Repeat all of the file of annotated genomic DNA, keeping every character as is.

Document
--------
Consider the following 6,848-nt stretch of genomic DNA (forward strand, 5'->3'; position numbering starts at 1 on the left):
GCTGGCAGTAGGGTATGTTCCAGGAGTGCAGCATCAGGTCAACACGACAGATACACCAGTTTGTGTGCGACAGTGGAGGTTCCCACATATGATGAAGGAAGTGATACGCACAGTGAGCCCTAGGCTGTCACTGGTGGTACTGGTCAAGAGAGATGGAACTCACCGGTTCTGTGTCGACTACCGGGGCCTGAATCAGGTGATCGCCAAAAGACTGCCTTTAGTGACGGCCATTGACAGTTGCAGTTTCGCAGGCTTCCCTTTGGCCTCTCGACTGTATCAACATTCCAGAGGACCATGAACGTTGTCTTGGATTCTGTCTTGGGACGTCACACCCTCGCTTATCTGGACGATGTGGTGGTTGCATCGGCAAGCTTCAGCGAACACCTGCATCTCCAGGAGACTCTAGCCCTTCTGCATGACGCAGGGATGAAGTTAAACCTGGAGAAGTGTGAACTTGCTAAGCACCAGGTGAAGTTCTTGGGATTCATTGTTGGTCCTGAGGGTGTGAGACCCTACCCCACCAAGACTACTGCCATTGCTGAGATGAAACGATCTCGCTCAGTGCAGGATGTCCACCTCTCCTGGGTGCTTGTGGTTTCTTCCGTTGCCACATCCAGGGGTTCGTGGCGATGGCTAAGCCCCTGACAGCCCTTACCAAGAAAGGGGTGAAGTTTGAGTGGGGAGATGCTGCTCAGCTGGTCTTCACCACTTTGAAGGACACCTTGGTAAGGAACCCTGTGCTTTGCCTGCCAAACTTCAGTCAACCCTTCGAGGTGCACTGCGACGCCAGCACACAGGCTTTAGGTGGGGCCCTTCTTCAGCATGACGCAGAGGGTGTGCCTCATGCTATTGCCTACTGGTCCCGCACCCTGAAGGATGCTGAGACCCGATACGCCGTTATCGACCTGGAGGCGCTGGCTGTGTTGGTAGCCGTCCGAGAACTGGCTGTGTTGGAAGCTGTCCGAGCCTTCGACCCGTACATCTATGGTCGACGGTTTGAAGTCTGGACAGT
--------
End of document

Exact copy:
Consider the following 6,848-nt stretch of genomic DNA (forward strand, 5'->3'; position numbering starts at 1 on the left):
GCTGGCAGTAGGGTATGTTCCAGGAGTGCAGCATCAGGTCAACACGACAGATACACCAGTTTGTGTGCGACAGTGGAGGTTCCCACATATGATGAAGGAAGTGATACGCACAGTGAGCCCTAGGCTGTCACTGGTGGTACTGGTCAAGAGAGATGGAACTCACCGGTTCTGTGTCGACTACCGGGGCCTGAATCAGGTGATCGCCAAAAGACTGCCTTTAGTGACGGCCATTGACAGTTGCAGTTTCGCAGGCTTCCCTTTGGCCTCTCGACTGTATCAACATTCCAGAGGACCATGAACGTTGTCTTGGATTCTGTCTTGGGACGTCACACCCTCGCTTATCTGGACGATGTGGTGGTTGCATCGGCAAGCTTCAGCGAACACCTGCATCTCCAGGAGACTCTAGCCCTTCTGCATGACGCAGGGATGAAGTTAAACCTGGAGAAGTGTGAACTTGCTAAGCACCAGGTGAAGTTCTTGGGATTCATTGTTGGTCCTGAGGGTGTGAGACCCTACCCCACCAAGACTACTGCCATTGCTGAGATGAAACGATCTCGCTCAGTGCAGGATGTCCACCTCTCCTGGGTGCTTGTGGTTTCTTCCGTTGCCACATCCAGGGGTTCGTGGCGATGGCTAAGCCCCTGACAGCCCTTACCAAGAAAGGGGTGAAGTTTGAGTGGGGAGATGCTGCTCAGCTGGTCTTCACCACTTTGAAGGACACCTTGGTAAGGAACCCTGTGCTTTGCCTGCCAAACTTCAGTCAACCCTTCGAGGTGCACTGCGACGCCAGCACACAGGCTTTAGGTGGGGCCCTTCTTCAGCATGACGCAGAGGGTGTGCCTCATGCTATTGCCTACTGGTCCCGCACCCTGAAGGATGCTGAGACCCGATACGCCGTTATCGACCTGGAGGCGCTGGCTGTGTTGGTAGCCGTCCGAGAACTGGCTGTGTTGGAAGCTGTCCGAGCCTTCGACCCGTACATCTATGGTCGACGGTTTGAAGTCTGGACAGT